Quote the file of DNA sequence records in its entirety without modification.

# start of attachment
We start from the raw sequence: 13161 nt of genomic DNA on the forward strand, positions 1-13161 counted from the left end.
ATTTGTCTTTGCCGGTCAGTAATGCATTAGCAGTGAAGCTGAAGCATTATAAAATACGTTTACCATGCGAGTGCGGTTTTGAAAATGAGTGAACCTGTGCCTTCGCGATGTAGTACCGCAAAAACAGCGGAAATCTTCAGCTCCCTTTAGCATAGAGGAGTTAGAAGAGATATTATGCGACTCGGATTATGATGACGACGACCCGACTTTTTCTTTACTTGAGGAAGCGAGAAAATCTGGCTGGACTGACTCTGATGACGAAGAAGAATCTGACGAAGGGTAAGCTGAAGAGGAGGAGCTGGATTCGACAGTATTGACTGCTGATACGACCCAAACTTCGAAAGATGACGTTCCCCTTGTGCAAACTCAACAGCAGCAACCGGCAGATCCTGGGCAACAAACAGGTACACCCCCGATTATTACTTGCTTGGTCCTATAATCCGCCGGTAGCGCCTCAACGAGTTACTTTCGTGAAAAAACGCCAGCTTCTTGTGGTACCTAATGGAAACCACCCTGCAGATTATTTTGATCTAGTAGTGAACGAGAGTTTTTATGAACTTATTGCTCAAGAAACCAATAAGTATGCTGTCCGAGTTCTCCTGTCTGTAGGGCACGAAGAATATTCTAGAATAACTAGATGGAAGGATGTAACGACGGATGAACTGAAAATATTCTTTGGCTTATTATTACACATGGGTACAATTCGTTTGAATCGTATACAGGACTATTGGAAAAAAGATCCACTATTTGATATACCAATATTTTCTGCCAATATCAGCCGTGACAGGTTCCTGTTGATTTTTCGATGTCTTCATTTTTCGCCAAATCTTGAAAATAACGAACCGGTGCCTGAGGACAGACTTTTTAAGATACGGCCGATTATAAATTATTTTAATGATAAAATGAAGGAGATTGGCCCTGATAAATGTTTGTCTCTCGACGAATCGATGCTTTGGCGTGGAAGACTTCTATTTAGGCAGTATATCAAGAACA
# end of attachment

We start from the raw sequence: 13161 nt of genomic DNA on the forward strand, positions 1-13161 counted from the left end.
ATTTGTCTTTGCCGGTCAGTAATGCATTAGCAGTGAAGCTGAAGCATTATAAAATACGTTTACCATGCGAGTGCGGTTTTGAAAATGAGTGAACCTGTGCCTTCGCGATGTAGTACCGCAAAAACAGCGGAAATCTTCAGCTCCCTTTAGCATAGAGGAGTTAGAAGAGATATTATGCGACTCGGATTATGATGACGACGACCCGACTTTTTCTTTACTTGAGGAAGCGAGAAAATCTGGCTGGACTGACTCTGATGACGAAGAAGAATCTGACGAAGGGTAAGCTGAAGAGGAGGAGCTGGATTCGACAGTATTGACTGCTGATACGACCCAAACTTCGAAAGATGACGTTCCCCTTGTGCAAACTCAACAGCAGCAACCGGCAGATCCTGGGCAACAAACAGGTACACCCCCGATTATTACTTGCTTGGTCCTATAATCCGCCGGTAGCGCCTCAACGAGTTACTTTCGTGAAAAAACGCCAGCTTCTTGTGGTACCTAATGGAAACCACCCTGCAGATTATTTTGATCTAGTAGTGAACGAGAGTTTTTATGAACTTATTGCTCAAGAAACCAATAAGTATGCTGTCCGAGTTCTCCTGTCTGTAGGGCACGAAGAATATTCTAGAATAACTAGATGGAAGGATGTAACGACGGATGAACTGAAAATATTCTTTGGCTTATTATTACACATGGGTACAATTCGTTTGAATCGTATACAGGACTATTGGAAAAAAGATCCACTATTTGATATACCAATATTTTCTGCCAATATCAGCCGTGACAGGTTCCTGTTGATTTTTCGATGTCTTCATTTTTCGCCAAATCTTGAAAATAACGAACCGGTGCCTGAGGACAGACTTTTTAAGATACGGCCGATTATAAATTATTTTAATGATAAAATGAAGGAGATTGGCCCTGATAAATGTTTGTCTCTCGACGAATCGATGCTTTGGCGTGGAAGACTTCTATTTAGGCAGTATATCAAGAACA